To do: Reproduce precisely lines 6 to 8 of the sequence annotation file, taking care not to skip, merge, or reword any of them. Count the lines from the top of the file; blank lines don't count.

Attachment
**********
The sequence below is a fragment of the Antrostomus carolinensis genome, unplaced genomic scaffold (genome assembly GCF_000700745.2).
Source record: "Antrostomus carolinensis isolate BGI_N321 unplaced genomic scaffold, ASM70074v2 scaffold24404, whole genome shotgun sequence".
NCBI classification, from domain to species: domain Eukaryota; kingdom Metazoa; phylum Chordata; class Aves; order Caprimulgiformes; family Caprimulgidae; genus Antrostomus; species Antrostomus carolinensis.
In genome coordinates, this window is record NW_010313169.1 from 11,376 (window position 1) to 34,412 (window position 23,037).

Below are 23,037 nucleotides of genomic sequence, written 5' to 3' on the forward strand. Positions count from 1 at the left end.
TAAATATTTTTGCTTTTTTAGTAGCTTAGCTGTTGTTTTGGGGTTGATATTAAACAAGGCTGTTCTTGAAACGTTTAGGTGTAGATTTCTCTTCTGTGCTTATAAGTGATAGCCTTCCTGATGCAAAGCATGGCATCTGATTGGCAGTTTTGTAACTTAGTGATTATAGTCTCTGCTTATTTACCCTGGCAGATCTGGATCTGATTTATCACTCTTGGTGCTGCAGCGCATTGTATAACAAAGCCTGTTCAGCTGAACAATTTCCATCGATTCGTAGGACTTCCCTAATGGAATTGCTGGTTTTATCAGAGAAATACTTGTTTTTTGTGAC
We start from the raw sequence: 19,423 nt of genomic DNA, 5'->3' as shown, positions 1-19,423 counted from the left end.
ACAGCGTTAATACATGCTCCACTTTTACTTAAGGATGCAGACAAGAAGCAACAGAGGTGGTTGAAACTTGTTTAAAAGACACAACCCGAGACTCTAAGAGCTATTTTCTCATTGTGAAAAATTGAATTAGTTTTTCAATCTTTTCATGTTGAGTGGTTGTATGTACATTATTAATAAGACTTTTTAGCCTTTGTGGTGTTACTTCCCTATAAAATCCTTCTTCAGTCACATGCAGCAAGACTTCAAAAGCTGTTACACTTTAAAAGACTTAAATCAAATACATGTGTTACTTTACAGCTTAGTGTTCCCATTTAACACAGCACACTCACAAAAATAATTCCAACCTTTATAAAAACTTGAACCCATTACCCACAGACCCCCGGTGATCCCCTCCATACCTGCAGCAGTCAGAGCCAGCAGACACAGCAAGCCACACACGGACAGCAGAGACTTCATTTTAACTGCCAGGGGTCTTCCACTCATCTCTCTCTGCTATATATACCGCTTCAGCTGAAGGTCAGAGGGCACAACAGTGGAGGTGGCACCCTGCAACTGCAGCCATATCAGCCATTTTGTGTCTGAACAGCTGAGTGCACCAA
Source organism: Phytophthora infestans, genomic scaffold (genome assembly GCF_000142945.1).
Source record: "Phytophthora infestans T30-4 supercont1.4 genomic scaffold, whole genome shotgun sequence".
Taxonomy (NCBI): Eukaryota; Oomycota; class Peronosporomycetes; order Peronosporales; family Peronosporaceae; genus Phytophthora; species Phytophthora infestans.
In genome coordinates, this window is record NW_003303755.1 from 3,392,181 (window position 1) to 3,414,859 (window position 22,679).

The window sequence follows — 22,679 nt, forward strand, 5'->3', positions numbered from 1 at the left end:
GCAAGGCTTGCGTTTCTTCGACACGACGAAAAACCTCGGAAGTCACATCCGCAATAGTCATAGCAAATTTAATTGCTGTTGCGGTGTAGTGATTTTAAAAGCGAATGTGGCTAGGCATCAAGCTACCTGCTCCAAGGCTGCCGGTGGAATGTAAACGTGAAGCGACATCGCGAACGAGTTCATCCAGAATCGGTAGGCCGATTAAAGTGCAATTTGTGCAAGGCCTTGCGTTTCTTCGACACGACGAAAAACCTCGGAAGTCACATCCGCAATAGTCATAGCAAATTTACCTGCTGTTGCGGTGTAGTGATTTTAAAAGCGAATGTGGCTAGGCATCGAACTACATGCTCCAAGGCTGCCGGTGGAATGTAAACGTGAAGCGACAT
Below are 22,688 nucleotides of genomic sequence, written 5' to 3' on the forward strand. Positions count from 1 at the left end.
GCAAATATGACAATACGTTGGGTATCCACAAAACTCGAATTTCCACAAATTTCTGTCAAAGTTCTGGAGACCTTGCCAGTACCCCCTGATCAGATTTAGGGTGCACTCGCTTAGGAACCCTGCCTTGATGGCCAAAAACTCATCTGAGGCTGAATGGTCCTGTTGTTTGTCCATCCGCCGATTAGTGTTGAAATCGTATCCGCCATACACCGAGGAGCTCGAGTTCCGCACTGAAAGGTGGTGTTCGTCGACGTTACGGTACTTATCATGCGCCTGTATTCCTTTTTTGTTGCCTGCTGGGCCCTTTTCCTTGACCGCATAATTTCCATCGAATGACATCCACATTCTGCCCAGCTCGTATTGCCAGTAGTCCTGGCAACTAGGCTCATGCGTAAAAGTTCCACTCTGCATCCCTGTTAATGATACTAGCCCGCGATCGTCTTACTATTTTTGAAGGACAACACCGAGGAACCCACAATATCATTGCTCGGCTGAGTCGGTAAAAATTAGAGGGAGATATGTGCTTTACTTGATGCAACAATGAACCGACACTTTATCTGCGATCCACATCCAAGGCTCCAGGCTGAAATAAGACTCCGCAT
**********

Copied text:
TAAATATTTTTGCTTTTTTAGTAGCTTAGCTGTTGTTTTGGGGTTGATATTAAACAAGGCTGTTCTTGAAACGTTTAGGTGTAGATTTCTCTTCTGTGCTTATAAGTGATAGCCTTCCTGATGCAAAGCATGGCATCTGATTGGCAGTTTTGTAACTTAGTGATTATAGTCTCTGCTTATTTACCCTGGCAGATCTGGATCTGATTTATCACTCTTGGTGCTGCAGCGCATTGTATAACAAAGCCTGTTCAGCTGAACAATTTCCATCGATTCGTAGGACTTCCCTAATGGAATTGCTGGTTTTATCAGAGAAATACTTGTTTTTTGTGAC
We start from the raw sequence: 19,423 nt of genomic DNA, 5'->3' as shown, positions 1-19,423 counted from the left end.
ACAGCGTTAATACATGCTCCACTTTTACTTAAGGATGCAGACAAGAAGCAACAGAGGTGGTTGAAACTTGTTTAAAAGACACAACCCGAGACTCTAAGAGCTATTTTCTCATTGTGAAAAATTGAATTAGTTTTTCAATCTTTTCATGTTGAGTGGTTGTATGTACATTATTAATAAGACTTTTTAGCCTTTGTGGTGTTACTTCCCTATAAAATCCTTCTTCAGTCACATGCAGCAAGACTTCAAAAGCTGTTACACTTTAAAAGACTTAAATCAAATACATGTGTTACTTTACAGCTTAGTGTTCCCATTTAACACAGCACACTCACAAAAATAATTCCAACCTTTATAAAAACTTGAACCCATTACCCACAGACCCCCGGTGATCCCCTCCATACCTGCAGCAGTCAGAGCCAGCAGACACAGCAAGCCACACACGGACAGCAGAGACTTCATTTTAACTGCCAGGGGTCTTCCACTCATCTCTCTCTGCTATATATACCGCTTCAGCTGAAGGTCAGAGGGCACAACAGTGGAGGTGGCACCCTGCAACTGCAGCCATATCAGCCATTTTGTGTCTGAACAGCTGAGTGCACCAA